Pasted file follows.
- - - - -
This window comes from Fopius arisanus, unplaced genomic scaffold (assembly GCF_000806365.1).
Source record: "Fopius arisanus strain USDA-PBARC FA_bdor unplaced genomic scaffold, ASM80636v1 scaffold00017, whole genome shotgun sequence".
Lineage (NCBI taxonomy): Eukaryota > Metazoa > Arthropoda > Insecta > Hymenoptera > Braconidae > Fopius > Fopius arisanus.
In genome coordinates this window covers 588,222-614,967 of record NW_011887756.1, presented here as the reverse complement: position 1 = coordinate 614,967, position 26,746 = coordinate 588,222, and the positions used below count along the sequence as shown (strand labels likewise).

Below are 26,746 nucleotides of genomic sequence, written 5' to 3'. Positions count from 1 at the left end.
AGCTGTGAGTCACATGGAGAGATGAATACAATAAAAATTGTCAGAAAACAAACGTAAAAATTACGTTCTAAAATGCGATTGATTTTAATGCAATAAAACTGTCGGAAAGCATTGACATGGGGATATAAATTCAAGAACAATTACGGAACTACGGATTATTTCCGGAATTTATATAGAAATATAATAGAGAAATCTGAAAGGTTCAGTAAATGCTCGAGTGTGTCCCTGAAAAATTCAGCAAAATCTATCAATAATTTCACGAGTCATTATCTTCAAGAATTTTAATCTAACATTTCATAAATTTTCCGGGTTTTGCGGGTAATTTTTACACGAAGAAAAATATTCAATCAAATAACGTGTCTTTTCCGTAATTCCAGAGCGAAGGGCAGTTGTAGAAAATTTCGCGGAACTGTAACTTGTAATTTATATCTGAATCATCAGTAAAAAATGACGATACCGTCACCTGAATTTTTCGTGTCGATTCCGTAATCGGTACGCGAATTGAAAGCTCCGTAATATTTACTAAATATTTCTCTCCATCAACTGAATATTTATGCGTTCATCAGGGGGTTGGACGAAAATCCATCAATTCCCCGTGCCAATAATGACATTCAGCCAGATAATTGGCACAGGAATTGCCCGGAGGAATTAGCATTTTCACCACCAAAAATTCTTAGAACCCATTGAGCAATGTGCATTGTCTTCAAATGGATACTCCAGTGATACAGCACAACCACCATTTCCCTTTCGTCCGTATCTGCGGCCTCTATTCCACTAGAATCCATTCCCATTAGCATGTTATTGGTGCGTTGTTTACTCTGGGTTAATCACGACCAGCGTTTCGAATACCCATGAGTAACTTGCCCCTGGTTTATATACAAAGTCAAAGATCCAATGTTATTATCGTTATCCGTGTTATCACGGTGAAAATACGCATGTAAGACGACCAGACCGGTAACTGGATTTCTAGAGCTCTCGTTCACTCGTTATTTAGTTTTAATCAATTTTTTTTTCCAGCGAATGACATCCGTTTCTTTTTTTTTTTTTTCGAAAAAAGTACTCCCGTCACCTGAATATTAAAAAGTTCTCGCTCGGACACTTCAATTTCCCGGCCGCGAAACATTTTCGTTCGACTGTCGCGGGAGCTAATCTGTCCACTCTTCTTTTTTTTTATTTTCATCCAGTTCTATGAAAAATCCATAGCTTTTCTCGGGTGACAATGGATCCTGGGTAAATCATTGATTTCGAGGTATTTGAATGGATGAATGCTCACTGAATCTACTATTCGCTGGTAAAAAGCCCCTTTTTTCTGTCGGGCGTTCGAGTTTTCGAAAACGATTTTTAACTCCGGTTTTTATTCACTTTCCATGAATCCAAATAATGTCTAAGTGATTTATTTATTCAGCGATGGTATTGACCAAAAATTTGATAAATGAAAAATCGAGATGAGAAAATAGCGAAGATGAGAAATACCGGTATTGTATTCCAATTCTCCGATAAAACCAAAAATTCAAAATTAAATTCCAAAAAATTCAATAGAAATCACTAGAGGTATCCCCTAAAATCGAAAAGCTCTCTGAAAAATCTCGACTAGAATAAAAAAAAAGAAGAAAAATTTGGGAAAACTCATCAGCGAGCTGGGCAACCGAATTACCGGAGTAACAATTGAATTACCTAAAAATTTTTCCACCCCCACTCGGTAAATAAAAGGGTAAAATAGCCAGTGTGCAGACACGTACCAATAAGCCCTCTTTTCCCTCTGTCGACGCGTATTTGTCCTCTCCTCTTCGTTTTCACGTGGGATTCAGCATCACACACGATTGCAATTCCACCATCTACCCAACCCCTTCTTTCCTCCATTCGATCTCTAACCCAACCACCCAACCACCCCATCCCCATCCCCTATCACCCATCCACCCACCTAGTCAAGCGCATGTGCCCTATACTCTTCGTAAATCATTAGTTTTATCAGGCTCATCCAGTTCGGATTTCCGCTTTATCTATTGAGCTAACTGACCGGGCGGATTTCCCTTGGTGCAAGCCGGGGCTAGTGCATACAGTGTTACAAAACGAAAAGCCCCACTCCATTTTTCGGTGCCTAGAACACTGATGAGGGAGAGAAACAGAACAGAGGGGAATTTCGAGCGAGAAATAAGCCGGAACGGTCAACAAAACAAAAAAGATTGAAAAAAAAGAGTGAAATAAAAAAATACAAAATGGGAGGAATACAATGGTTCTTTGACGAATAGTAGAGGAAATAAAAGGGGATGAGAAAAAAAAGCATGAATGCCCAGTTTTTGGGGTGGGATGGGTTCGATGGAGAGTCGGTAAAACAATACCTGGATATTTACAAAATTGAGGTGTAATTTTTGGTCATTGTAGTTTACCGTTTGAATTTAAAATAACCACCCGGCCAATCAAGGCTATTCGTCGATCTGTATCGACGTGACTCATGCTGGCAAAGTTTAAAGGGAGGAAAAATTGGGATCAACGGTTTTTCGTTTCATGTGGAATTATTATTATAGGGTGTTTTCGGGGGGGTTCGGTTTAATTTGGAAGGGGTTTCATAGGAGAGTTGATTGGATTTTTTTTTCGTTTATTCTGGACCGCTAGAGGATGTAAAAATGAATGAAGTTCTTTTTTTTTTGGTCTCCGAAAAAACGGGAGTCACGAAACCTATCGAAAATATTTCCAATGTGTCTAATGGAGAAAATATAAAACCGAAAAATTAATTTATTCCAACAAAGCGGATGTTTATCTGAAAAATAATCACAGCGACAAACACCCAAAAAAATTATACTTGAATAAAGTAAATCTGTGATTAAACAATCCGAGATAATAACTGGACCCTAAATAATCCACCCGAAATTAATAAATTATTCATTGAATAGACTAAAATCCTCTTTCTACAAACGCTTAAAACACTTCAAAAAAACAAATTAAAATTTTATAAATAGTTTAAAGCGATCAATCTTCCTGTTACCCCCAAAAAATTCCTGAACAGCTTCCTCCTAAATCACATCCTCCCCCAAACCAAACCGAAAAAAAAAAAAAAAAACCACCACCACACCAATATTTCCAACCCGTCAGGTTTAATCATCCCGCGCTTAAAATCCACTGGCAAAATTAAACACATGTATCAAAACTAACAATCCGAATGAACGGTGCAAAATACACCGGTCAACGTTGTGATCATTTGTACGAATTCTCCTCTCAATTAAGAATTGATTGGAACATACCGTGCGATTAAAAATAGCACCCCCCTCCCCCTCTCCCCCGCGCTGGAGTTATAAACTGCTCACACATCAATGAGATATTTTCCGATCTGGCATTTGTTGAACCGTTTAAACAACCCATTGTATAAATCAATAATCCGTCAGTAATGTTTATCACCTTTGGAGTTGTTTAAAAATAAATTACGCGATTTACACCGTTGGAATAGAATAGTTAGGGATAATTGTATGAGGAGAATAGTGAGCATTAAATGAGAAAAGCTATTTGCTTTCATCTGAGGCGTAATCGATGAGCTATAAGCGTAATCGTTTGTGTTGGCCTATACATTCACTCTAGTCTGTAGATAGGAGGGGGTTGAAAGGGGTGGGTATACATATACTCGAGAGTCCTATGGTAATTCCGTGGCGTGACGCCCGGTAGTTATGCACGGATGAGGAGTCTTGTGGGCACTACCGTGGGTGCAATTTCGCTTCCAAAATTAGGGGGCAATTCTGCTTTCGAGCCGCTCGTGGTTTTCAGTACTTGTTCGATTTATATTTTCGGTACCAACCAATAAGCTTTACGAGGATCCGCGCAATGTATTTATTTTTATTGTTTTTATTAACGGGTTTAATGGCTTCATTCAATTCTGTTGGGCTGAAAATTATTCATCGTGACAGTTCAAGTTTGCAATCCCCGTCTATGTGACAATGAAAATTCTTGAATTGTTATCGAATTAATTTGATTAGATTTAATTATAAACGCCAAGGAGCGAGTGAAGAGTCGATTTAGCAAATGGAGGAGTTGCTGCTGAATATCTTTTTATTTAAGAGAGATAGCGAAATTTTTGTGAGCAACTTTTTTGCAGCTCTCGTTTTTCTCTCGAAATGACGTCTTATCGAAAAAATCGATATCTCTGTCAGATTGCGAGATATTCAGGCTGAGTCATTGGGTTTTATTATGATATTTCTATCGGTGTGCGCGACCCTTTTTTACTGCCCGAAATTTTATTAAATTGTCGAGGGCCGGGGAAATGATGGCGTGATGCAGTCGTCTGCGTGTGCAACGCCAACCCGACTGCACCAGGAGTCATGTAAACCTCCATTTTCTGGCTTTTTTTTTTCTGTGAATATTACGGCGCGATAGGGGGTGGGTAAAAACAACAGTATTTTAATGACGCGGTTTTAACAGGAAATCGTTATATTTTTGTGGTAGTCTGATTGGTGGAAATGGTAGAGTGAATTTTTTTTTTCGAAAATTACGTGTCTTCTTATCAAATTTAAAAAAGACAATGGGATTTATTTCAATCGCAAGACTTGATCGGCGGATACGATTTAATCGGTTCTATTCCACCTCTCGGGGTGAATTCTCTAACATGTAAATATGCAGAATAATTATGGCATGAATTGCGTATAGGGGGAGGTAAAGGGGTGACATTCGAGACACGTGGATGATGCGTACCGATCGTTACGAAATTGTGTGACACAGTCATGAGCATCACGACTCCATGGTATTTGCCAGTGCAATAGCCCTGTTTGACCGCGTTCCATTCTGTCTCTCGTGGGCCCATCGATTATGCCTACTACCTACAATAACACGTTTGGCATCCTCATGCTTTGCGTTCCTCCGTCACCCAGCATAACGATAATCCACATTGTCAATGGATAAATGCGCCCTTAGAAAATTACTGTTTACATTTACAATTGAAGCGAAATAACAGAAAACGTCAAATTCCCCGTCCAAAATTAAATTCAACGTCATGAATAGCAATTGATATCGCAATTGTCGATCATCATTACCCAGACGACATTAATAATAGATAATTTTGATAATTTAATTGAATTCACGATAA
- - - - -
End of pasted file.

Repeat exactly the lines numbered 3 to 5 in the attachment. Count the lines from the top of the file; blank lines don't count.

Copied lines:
Lineage (NCBI taxonomy): Eukaryota > Metazoa > Arthropoda > Insecta > Hymenoptera > Braconidae > Fopius > Fopius arisanus.
In genome coordinates this window covers 588,222-614,967 of record NW_011887756.1, presented here as the reverse complement: position 1 = coordinate 614,967, position 26,746 = coordinate 588,222, and the positions used below count along the sequence as shown (strand labels likewise).

Below are 26,746 nucleotides of genomic sequence, written 5' to 3'. Positions count from 1 at the left end.